Late in May, Matthew Emmens took the stage with Pennsylvania Governor Edward Rendell to announce to a roomful of reporters that his company, Shire Pharmaceuticals Group was moving its US headquarters to Wayne, Pennsylvania, outside of Philadelphia. The debonair, silver-haired CEO worked the crowd with an easy smile, ticking off a long list of benefits Shire expected to gain-from the skilled workers to pizza and cheesesteaks. "For me," said Emmens, "it's coming home."
On a business level, though, Emmens is exploring new territory. Shire, in the past few years, has started to look more and more like a "big" pharma. Its revenues last year were just under $1.25 billion, driven mainly by the $475.5 million sales of Adderall XR (mixed combination, 4 amphetamine salts), a treatment for attention deficit/hyperactivity disorder (ADHD). But Em-mens isn't just bringing Shire across the pond-he wants to change its strategy. Instead of being a small "big" company, he plans to grow Shire big using a small-company strategy. But with the clock ticking on Adderall XR's patent, even Emmens admits, "We think we have the right strategy-but no one can see into the future."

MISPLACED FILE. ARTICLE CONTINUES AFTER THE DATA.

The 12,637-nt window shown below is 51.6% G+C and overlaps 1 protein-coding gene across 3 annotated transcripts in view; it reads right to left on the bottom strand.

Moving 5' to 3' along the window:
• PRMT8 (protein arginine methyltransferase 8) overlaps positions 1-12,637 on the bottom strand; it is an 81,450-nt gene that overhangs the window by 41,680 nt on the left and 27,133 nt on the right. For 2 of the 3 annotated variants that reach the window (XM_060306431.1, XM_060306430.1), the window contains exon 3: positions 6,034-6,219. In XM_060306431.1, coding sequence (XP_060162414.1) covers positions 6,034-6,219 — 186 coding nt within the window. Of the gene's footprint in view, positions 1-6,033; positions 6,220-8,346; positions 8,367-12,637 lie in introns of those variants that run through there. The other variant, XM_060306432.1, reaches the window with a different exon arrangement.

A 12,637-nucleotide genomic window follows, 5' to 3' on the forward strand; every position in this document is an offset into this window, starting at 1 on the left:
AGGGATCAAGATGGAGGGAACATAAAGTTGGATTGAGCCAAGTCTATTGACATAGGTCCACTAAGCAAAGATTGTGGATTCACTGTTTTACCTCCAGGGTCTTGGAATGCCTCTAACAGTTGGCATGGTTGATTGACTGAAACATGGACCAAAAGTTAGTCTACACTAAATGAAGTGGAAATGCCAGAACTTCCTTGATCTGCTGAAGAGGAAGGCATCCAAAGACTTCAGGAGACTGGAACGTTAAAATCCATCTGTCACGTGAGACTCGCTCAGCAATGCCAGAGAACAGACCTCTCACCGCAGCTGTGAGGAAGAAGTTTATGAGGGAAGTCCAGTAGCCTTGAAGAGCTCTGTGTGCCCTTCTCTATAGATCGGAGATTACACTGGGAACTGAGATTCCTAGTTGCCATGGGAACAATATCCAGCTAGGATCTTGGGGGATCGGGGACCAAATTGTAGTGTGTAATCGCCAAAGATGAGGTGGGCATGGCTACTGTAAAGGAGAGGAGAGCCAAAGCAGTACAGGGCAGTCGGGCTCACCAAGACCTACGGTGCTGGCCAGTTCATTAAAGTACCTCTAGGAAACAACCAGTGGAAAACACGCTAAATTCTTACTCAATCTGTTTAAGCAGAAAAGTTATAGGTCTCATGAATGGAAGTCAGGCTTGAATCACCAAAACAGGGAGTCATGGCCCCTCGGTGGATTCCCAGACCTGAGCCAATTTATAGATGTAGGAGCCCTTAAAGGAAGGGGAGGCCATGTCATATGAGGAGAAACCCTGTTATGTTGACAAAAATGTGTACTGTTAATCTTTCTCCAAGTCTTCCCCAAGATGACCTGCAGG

In 1994, Shire hired a new CEO: Wellcome's Rolf Stahel. Finally, the company began to change course, growing from a tiny shop with 70 employees to a $1 billion global enterprise with 2,000 employees, listed on both the United Kingdom's esteemed FTSE 100 and the Nasdaq.
Stahel's favorite tool was acquisition. Shire executives are fond of noting that he completed six purchases in just six years using venture capital and a 1996 stock offering. The strategy grew revenues. But more than that, it gave Shire strategic assets: